Azmeh R, Lueder GT. Delayed visual maturation in otherwise normal infants. Graefe’s Archive for Clinical and Experimental Ophthalmology. 2013;251:941–4.
Moradi P, Moore AT. Molecular genetics of infantile-onset retinal dystrophies. Eye (Lond). 2007;21:1344–51.
The authors received no financial support for the research, authorship, and/or publication of this article.
Ethics approval and consent to participate
All procedures were performed in accordance with the ethical standards. Retrospective review of clinical and electrophysiological data was approved by the Institutional Boards of the Institutions where patients were collected.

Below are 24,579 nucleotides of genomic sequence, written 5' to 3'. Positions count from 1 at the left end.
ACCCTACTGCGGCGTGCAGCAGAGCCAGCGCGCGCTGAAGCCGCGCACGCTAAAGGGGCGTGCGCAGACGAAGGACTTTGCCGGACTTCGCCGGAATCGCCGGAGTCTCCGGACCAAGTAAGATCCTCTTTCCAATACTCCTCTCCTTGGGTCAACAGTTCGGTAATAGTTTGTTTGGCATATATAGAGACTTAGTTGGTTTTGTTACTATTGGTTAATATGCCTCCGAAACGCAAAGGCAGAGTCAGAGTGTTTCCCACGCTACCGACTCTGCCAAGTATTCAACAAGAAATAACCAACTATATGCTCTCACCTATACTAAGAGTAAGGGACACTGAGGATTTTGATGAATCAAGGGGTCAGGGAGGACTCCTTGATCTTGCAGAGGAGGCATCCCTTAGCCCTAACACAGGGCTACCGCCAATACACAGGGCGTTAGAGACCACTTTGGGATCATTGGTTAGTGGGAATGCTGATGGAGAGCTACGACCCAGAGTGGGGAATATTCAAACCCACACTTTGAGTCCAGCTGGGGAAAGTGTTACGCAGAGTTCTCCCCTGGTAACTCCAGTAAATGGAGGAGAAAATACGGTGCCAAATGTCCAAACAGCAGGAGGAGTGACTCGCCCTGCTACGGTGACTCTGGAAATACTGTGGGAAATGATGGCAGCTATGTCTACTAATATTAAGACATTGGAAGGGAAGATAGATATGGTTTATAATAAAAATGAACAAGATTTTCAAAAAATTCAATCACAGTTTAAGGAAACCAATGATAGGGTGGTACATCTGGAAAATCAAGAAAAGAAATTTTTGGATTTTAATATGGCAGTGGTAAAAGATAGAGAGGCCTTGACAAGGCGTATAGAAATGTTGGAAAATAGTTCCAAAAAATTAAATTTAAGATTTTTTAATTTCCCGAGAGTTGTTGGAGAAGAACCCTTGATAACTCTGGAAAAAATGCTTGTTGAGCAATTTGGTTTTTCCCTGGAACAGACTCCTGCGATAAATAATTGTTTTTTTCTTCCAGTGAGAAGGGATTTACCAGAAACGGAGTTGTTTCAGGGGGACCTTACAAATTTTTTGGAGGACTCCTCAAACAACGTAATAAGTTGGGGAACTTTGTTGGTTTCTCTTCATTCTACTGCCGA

Consent for publication
All the authors reviewed the final manuscript and agreed with the submission for publication.
The authors declare that they have no competing interests.
Springer Nature remains neutral with regard to jurisdictional claims in published maps and institutional affiliations.
About this article
Cite this article
Suppiej, A., Marino, S., Reffo, M.E. et al. Early onset retinal dystrophies: clinical clues to diagnosis for pediatricians. Ital J Pediatr 45, 168 (2019). https://doi.org/10.1186/s13052-019-0760-5
- Low vision